I’ve covered the importance of seeing, focus and image scale in an earlier post - High Resolution imaging of the Moon (http://www.thelondonastronomer.com/it-is-rocket-science/2018/4/12/high-resolution-imaging-of-the-moon), so won’t restate the criticality of these factors here. This section covers what I believe are the key points to consider regarding camera settings and capture duration, assuming that you are imaging at the longer focal lengths required for high resolution planetary photography.
Just as the Earth rotates on its axis, so do the other planets in our Solar System, some faster and some much slower. This rotation can have a significant effect on the sharpness of your images as features will smear when stacked due to their movement over the capture period, the longer the duration of your capture video the worse it will be.
This blurring can be mitigated by using software such as WinJupos and AutoStakkert (which I will cover in detail later), but I try to keep my ‘sub-captures’ within the limits detailed below, and the overall capture period (remember we are taking multiple sets of data) in the case of Jupiter to around 30 minutes to reduce blurring around the limbs of the planet.
The actual theoretical maximum capture time you can get away with without blurring will depend on the pixel size of your camera and the focal length of your telescope so timings will vary. I’ve given some suggestions below to act as a starting point but these are only suggestions, it definitely pays to experiment with your own set up. The times I’ve given also take into consideration the fact that we are adding the time taken to capture through each of the 4 filters together, though each suggestion is for an individual filter run. I aim to shoot around 5 sets of IR, R, G, B data, as a general rule the more data sets you have the better so this is not a hard and fast limit. I try to keep my imaging runs within a reasonable time frame to reduce limb blurring, as mentioned earlier, but if you are shooting with a colour camera, or your target rotates slowly you can get away with a lot more, its then about your level of desire to process large amounts of data!
- Mercury – Rotational period 58.6 days. No practical limit to length of captures or number of datasets. Generally you only need IR as you will not be looking to bring out colour but rather attempting to show phases and surface detail, you will however need lots of IR captures for stacking.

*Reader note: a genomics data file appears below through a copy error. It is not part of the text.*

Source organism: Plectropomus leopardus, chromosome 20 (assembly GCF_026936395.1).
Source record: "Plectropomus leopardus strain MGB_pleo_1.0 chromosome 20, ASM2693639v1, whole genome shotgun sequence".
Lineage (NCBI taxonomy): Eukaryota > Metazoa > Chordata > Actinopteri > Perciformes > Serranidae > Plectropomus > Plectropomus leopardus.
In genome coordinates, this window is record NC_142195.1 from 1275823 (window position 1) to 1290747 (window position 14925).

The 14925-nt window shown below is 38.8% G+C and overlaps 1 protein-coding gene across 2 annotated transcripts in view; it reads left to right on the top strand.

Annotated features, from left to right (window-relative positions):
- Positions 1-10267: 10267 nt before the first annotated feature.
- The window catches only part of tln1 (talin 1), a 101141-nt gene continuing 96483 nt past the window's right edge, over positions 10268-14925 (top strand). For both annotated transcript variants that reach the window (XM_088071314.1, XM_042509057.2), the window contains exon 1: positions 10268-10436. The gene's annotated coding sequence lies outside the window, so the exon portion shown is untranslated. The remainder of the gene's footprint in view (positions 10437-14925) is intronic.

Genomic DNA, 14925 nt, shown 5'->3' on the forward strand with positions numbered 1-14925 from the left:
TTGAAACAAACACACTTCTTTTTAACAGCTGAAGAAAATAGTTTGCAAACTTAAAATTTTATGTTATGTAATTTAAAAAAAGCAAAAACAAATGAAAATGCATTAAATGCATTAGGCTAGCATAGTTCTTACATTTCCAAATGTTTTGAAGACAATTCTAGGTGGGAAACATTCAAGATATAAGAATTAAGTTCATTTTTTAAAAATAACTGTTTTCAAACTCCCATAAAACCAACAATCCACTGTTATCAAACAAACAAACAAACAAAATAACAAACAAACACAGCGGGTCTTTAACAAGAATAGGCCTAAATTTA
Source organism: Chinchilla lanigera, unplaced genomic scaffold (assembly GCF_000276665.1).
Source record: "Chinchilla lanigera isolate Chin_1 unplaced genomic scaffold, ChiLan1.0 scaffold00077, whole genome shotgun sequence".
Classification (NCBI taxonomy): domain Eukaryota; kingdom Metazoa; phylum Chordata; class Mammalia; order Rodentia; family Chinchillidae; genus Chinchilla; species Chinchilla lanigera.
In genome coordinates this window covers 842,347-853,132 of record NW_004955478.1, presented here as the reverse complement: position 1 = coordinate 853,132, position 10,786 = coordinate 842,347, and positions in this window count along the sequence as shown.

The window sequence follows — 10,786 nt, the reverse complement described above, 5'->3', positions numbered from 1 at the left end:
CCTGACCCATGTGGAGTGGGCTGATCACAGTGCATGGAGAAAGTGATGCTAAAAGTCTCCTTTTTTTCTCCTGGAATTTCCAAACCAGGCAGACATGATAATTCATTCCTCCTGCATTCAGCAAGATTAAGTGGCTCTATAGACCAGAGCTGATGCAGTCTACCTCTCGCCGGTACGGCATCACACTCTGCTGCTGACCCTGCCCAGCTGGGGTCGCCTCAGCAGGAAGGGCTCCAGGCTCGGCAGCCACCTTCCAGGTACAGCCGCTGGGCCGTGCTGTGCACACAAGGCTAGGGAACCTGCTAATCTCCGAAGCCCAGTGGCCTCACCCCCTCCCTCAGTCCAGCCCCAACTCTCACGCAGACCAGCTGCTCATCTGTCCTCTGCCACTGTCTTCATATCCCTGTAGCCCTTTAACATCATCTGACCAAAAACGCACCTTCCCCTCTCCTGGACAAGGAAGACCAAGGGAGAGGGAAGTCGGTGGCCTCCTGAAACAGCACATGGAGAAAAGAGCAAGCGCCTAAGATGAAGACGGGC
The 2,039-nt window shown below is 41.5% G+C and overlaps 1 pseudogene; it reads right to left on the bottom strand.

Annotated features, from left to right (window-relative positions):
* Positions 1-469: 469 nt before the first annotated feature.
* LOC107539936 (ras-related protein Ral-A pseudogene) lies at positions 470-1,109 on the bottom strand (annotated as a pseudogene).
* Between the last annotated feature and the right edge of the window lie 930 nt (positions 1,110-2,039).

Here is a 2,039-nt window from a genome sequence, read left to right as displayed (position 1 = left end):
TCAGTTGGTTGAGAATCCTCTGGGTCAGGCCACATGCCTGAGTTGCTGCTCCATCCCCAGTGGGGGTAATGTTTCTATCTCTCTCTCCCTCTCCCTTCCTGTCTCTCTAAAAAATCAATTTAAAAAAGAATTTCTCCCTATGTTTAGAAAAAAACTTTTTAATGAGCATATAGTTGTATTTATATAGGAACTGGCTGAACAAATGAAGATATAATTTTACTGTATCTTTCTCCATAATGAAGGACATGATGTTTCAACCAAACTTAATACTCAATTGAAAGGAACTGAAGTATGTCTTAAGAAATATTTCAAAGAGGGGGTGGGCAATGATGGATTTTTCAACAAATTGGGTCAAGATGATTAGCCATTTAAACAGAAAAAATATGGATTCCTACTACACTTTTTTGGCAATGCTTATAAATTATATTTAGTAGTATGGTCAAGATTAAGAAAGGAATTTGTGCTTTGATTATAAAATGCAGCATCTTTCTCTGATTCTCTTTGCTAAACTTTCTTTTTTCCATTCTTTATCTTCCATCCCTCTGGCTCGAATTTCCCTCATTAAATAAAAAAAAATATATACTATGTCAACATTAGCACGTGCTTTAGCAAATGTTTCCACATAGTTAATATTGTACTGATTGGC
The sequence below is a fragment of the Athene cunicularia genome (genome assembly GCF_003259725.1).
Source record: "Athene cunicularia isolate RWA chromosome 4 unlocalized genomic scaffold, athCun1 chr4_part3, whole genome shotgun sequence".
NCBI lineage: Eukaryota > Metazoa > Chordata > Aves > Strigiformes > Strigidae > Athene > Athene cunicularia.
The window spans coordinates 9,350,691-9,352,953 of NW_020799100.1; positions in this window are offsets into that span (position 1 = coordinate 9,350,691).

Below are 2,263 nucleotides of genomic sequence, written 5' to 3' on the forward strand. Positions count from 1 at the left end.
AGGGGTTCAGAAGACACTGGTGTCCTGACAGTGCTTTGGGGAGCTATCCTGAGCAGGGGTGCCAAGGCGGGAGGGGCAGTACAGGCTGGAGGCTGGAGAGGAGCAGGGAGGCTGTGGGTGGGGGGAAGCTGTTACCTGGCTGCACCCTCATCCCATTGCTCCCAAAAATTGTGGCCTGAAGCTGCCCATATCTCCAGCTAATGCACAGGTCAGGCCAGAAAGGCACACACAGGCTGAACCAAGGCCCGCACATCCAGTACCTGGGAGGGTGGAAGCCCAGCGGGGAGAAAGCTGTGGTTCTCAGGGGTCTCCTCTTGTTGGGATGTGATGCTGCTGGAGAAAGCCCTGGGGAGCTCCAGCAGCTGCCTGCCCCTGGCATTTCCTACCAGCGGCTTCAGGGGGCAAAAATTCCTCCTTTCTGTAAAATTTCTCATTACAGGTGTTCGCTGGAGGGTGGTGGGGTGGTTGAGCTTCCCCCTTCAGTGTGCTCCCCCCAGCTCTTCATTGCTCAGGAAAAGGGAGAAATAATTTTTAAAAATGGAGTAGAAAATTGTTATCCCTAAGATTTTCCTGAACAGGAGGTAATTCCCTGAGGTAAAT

- Venus - Rotational period 243 days. No practical limit to length of captures, however if imaging cloud structures in UV you may want to restrict to a few minutes especially as image brightness tends to be quite dim in this wavelength. In other wavelengths Venus is so bright that time limit shouldn’t be a factor anyway. Generally IR will suffice and if you want to reveal cloud structures IR & UV.
- Mars - Rotational period 24.6 hrs. Time will vary with the apparent size of Mars as it presents very differently when it is at opposition compared to when it is further away from us on its journey around the Sun. At opposition I would suggest limiting each capture to a maximum of 90 seconds.
- Jupiter - Rotational period 9.9 hrs. Try to keep individual captures below 60 seconds, preferably around 45 seconds. As Jupiter presents as a bright target in IR, red, green and blue wavelengths you should still be able to capture a large number of frames at a reasonable frame rate within these limits.
- Saturn - Rotational period 10.6 hrs. Saturn has a lower surface brightness than Jupiter when imaging at long focal lengths so exposure times will have to be longer resulting in it taking more time to capture a decent number of frames. I’d suggest limiting capture times to 120 seconds if conditions allow.
- Uranus - Rotational period 17.9 hrs. Unless you are imaging at a very long focal length with a large scope it is unlikely that you will be lucky enough to capture detail within the atmosphere of Uranus so rotation limits are pretty academic. Also the planet will present as a small dim target so you will be imaging at high gain. In this case the more frames the better.
- Neptune – Rotational period 19.1 hrs. See advice for Uranus.
Capture Area, Exposure, Gain & Gamma
I can’t give any hard and fast rules here as the optimal settings will depend on your individual camera and scope, however I can give a few general pointers from my own experience.